The best way to sell today is to quit with the sales. Focusing on clients’ needs will generate a willingness to purchase your services far more effectively than traditional sales tactics.
In an excellent online article, Forbes spells out the theory behind content marketing and the reasons it works. We’ve been saying the same thing for some time, and showing clients how to help their firms by demonstrating their knowledge instead of pushing their clients to commit. It’s inspiring to see the concept reach staid business icons like Forbes, and this article shows real understanding of the premise. How is it that selling by not selling works so effectively in today’s information-rich environment?
People are tired of being treated like fish to be hooked. The public is now, for the most part, sophisticated enough to resent hard-sell tactics, and well beyond being lured in even by more advanced sales techniques. They’ve seen every kind of marketing strategy and become bored by all but the most entertaining and personally validating.
They also live in a time when absolutely everything is for sale. Not only can they buy any imaginable product or service in a few mouse clicks, they can easily compare prices and customer reviews of the providers. Access to everything means choices, to the point that it becomes a tiresome burden to research the best of almost unlimited options. Gone are the days when clients automatically flock to a business simply because it’s the only one around. With options on every corner and Google here to tell about them, how can you hope to stand out?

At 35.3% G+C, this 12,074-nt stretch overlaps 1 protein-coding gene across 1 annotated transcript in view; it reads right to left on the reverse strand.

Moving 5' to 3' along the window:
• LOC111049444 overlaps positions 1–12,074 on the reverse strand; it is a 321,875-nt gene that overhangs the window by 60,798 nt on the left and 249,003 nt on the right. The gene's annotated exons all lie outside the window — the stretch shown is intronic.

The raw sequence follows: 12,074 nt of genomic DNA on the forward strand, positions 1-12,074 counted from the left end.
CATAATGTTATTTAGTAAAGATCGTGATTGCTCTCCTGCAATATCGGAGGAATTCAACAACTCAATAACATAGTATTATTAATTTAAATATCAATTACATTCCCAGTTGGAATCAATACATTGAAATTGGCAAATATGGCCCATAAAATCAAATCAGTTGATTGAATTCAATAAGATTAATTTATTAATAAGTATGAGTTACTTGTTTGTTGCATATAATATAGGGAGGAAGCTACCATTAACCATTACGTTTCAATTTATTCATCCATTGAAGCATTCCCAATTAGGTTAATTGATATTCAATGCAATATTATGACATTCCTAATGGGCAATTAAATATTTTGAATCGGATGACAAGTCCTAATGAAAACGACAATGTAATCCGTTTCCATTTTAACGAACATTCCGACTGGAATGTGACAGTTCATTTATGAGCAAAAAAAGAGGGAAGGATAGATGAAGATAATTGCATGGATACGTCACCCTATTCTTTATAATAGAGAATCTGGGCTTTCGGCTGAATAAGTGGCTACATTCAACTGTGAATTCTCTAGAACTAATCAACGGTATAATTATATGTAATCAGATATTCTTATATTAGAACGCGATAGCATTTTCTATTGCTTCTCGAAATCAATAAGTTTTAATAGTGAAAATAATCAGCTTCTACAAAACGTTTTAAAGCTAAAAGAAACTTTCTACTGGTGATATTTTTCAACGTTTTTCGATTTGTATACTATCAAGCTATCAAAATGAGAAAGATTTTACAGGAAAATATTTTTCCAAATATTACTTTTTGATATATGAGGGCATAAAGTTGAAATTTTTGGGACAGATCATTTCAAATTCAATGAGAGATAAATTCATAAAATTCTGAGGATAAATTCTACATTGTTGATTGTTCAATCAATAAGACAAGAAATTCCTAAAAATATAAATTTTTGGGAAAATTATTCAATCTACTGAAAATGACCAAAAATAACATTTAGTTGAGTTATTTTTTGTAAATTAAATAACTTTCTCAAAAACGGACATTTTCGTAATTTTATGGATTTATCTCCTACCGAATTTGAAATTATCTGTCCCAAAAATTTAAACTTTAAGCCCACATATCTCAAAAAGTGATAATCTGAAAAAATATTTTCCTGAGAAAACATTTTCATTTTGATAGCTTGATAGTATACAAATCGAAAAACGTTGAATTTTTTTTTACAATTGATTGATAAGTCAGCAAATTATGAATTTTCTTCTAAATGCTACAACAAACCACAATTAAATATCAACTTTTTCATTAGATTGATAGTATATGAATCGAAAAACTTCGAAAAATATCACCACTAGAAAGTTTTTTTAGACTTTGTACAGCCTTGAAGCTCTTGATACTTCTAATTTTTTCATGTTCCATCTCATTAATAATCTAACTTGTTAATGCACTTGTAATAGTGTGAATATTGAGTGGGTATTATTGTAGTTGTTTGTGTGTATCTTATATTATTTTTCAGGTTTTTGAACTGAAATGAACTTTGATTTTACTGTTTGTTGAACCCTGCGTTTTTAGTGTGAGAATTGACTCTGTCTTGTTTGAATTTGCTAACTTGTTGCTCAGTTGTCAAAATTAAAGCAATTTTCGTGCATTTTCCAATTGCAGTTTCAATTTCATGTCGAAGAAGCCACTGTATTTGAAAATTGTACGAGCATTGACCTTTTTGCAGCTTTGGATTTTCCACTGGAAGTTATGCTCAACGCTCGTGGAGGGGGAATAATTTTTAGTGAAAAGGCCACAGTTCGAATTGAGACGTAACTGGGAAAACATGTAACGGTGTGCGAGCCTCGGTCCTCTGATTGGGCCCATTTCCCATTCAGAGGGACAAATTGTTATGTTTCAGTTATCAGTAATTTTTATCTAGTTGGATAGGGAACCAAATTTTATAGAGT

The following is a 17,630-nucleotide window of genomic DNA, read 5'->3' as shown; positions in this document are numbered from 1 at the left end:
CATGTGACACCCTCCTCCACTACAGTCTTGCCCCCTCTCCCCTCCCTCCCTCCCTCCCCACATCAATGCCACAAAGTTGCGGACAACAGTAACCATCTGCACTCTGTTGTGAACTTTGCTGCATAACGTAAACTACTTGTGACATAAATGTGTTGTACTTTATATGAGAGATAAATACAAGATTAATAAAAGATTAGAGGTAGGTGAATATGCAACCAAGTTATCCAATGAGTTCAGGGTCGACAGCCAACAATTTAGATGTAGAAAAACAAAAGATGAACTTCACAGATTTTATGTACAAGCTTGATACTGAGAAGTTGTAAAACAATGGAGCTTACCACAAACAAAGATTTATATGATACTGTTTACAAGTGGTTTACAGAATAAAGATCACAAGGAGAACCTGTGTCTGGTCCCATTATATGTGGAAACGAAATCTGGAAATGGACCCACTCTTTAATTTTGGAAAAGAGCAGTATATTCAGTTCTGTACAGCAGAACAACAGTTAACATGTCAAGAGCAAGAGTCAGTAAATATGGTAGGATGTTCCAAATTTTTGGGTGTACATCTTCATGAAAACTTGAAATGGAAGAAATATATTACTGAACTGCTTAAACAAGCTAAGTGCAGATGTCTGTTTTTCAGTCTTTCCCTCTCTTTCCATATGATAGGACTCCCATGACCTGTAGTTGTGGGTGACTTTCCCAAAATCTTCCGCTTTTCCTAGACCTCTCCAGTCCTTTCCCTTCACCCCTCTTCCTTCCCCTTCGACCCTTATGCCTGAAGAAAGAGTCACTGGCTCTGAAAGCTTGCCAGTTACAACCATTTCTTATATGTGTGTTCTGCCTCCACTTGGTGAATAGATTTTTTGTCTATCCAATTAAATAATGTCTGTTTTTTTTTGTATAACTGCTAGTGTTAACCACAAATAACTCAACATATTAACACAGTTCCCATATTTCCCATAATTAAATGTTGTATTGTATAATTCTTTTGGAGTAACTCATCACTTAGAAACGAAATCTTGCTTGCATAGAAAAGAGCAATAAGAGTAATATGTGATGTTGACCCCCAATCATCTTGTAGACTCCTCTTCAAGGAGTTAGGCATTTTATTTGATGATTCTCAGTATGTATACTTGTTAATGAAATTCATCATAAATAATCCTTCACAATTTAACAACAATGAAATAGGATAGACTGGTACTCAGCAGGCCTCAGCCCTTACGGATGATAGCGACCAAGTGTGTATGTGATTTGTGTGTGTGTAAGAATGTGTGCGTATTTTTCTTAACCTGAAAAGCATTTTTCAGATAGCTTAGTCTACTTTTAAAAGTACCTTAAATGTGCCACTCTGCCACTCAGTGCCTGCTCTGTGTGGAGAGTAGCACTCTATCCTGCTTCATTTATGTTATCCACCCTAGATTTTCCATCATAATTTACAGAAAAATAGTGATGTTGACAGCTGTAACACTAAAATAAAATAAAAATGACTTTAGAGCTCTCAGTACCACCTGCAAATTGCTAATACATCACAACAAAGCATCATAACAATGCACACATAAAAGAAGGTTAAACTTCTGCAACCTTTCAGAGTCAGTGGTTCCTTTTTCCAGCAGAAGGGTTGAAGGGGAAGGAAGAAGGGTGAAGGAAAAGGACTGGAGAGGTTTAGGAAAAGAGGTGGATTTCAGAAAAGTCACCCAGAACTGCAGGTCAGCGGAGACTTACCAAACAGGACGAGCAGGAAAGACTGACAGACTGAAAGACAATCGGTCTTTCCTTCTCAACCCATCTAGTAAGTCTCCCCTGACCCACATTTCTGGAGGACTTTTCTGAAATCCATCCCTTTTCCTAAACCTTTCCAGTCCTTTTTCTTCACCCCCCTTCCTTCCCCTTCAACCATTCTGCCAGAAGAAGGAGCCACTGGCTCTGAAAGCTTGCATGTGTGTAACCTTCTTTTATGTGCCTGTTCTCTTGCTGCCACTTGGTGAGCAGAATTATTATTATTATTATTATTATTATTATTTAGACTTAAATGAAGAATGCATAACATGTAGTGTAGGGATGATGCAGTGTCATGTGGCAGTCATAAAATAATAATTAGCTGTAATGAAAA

Showing is a thousand times more effective than telling, and content marketing is all about the showing. By sharing meaningful content and interacting on social media, you show potential clients who you are far more believably than if you simply made the claim to be the best through traditional marketing efforts. Are you totally in tune with current knowledge and recent changes in the industry? If so, the articles you write or share and your commentary about them will make it evident. Is your service top-notch? Your online conversation with industry peers, current clients and seekers of information all let readers get a sense of the depth of your knowledge along with your personal style. The attitude you demonstrate in these interactions reflects exactly what you’ll offer to them as clients, while your marketing claims may be closer to what you’d like to think you do more than the reality.
If your focus is on clients and their real needs, the services you provide will deliver outstanding value. Your service model and knowledge base will adapt effortlessly to match the areas that make a daily difference to clients. It will show in the information you choose to share and the attention you pay to small things that matter to them. Added value is the natural result of true client-centrism.
Sharing what you know and conducting business in public view with social media has the added benefit of letting potential clients get a feel for your unique style. When they can gauge your knowledge and personality by interacting through content marketing, they are in a good position to judge the fit. The usual outcome is that once new clients have selected your firm as a service provider, they’re pretty comfortable with you personally. This perfect fit, along with your client-centric position that sees everything through the lens of what they need, means that they tend to be happy with the firm and stay with you over the long term, allowing for extended relationships that bolster confidence and tailored service.
It may seem counter-intuitive, but putting clients first will impact revenue more than any number of dollars and hours spent trying to sell your firm to a jaded public.